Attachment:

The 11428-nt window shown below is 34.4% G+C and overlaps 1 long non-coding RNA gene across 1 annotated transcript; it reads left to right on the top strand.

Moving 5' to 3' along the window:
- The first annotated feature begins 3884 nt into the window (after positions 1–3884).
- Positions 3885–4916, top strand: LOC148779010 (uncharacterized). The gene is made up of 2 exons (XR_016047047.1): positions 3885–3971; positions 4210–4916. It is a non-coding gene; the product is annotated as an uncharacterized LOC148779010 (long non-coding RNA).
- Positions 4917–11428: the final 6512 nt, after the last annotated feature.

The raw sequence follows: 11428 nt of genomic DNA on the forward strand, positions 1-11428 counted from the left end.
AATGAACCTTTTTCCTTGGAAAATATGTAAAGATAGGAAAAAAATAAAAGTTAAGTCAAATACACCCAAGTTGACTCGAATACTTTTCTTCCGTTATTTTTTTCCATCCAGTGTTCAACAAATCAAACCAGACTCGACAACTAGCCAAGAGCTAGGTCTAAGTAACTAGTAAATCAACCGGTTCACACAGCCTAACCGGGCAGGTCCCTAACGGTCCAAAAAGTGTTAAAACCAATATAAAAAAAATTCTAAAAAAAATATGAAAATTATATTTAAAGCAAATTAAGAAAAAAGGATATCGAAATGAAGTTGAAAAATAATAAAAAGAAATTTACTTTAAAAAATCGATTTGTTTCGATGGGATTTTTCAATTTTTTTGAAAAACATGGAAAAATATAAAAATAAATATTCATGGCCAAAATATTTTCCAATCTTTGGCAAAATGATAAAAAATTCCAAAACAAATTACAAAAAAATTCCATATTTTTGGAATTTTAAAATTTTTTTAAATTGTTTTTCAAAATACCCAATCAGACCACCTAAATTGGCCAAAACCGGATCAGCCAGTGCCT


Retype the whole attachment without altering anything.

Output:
The 11428-nt window shown below is 34.4% G+C and overlaps 1 long non-coding RNA gene across 1 annotated transcript; it reads left to right on the top strand.

Moving 5' to 3' along the window:
- The first annotated feature begins 3884 nt into the window (after positions 1–3884).
- Positions 3885–4916, top strand: LOC148779010 (uncharacterized). The gene is made up of 2 exons (XR_016047047.1): positions 3885–3971; positions 4210–4916. It is a non-coding gene; the product is annotated as an uncharacterized LOC148779010 (long non-coding RNA).
- Positions 4917–11428: the final 6512 nt, after the last annotated feature.

The raw sequence follows: 11428 nt of genomic DNA on the forward strand, positions 1-11428 counted from the left end.
AATGAACCTTTTTCCTTGGAAAATATGTAAAGATAGGAAAAAAATAAAAGTTAAGTCAAATACACCCAAGTTGACTCGAATACTTTTCTTCCGTTATTTTTTTCCATCCAGTGTTCAACAAATCAAACCAGACTCGACAACTAGCCAAGAGCTAGGTCTAAGTAACTAGTAAATCAACCGGTTCACACAGCCTAACCGGGCAGGTCCCTAACGGTCCAAAAAGTGTTAAAACCAATATAAAAAAAATTCTAAAAAAAATATGAAAATTATATTTAAAGCAAATTAAGAAAAAAGGATATCGAAATGAAGTTGAAAAATAATAAAAAGAAATTTACTTTAAAAAATCGATTTGTTTCGATGGGATTTTTCAATTTTTTTGAAAAACATGGAAAAATATAAAAATAAATATTCATGGCCAAAATATTTTCCAATCTTTGGCAAAATGATAAAAAATTCCAAAACAAATTACAAAAAAATTCCATATTTTTGGAATTTTAAAATTTTTTTAAATTGTTTTTCAAAATACCCAATCAGACCACCTAAATTGGCCAAAACCGGATCAGCCAGTGCCT